The Inish have along history of fighting alongside the Sidhe, with their stories claiming their ancient forebears fouhgt waves of horrible, dark monsters with Sidhe aid. You can see the Sidhe influence in the land still, ancient ruins of the past, kept right alongside their modern lives. Donega, the capital, is a city reborn in the past decade of plenty. It had been falling to ruin, but the return of the O'Bannon brought attention back to it, though the old capital was called Tara at the time. For many decades, it had been seen as just a ceremonial location for a people fractured by invasion. When the O'Bannon took the throne, the nobles began to return, renaming it Donega after the ancestral lands of the O'Bannon. Its design and architecture are heavily defensive, rather than that of a new city, but the O'Bannon seems to like it.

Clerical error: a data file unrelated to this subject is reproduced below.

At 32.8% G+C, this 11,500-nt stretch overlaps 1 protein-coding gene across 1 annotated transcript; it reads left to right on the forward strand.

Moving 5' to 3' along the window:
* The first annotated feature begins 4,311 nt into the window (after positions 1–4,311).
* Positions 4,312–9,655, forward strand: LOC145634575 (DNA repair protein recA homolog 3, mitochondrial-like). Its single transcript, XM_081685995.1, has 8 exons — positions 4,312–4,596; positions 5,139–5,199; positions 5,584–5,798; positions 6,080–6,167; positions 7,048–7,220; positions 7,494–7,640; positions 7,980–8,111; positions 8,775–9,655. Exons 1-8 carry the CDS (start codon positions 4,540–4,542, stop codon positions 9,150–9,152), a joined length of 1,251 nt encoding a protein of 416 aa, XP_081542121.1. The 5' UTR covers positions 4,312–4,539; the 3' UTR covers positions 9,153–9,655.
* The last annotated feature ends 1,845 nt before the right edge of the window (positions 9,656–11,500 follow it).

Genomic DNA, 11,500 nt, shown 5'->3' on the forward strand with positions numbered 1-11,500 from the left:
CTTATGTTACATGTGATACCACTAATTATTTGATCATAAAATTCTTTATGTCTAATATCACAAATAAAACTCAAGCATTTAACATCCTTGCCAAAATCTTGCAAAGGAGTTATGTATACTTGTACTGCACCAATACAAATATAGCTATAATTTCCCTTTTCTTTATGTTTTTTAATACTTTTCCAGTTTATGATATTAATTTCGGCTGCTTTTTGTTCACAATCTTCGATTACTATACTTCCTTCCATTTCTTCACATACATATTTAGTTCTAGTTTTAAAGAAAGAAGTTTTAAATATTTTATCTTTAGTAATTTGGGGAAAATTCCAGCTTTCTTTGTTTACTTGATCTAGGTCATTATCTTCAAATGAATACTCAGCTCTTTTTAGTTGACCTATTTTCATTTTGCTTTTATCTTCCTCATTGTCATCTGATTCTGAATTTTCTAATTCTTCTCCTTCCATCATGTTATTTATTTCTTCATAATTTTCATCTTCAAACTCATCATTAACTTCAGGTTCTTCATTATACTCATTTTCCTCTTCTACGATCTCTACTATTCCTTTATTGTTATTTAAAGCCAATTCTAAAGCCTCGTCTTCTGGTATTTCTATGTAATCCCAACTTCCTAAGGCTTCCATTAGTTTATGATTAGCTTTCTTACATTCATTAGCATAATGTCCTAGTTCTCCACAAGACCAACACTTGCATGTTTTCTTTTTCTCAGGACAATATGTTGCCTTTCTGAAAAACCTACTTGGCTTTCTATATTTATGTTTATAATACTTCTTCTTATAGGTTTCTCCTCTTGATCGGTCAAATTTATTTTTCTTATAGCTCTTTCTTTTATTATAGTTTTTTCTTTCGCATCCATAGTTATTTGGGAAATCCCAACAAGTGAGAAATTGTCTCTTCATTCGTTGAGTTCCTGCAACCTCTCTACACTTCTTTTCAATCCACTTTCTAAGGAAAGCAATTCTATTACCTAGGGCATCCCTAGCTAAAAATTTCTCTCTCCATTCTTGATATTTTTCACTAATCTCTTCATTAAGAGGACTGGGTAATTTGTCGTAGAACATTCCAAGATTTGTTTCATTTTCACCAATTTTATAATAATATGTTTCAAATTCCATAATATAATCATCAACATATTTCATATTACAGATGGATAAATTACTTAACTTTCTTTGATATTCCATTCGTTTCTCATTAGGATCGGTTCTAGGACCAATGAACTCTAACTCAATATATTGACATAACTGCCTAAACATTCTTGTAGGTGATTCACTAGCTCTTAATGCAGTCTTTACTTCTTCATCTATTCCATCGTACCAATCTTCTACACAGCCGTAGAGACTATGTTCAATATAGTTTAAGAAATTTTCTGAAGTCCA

In Tara Square, at the heart of the city, is the Fal Stone, the symbol of the true king. It is a wide, smooth stone, taller than a man but otherwise plain. It is imbued with deep Inish magic. The O'Bannon provided his worth and identity as the true high king by kissing the stone, which wept and sang when he did. Donegans say the song foretells the king's future, though no one seems to remember what the song was like ten years ago. Rumor says the stone has begun to weep again and sing on nights of the full moon. The Knights of Tara have kept people away from the stone, but it's clear something's wrong.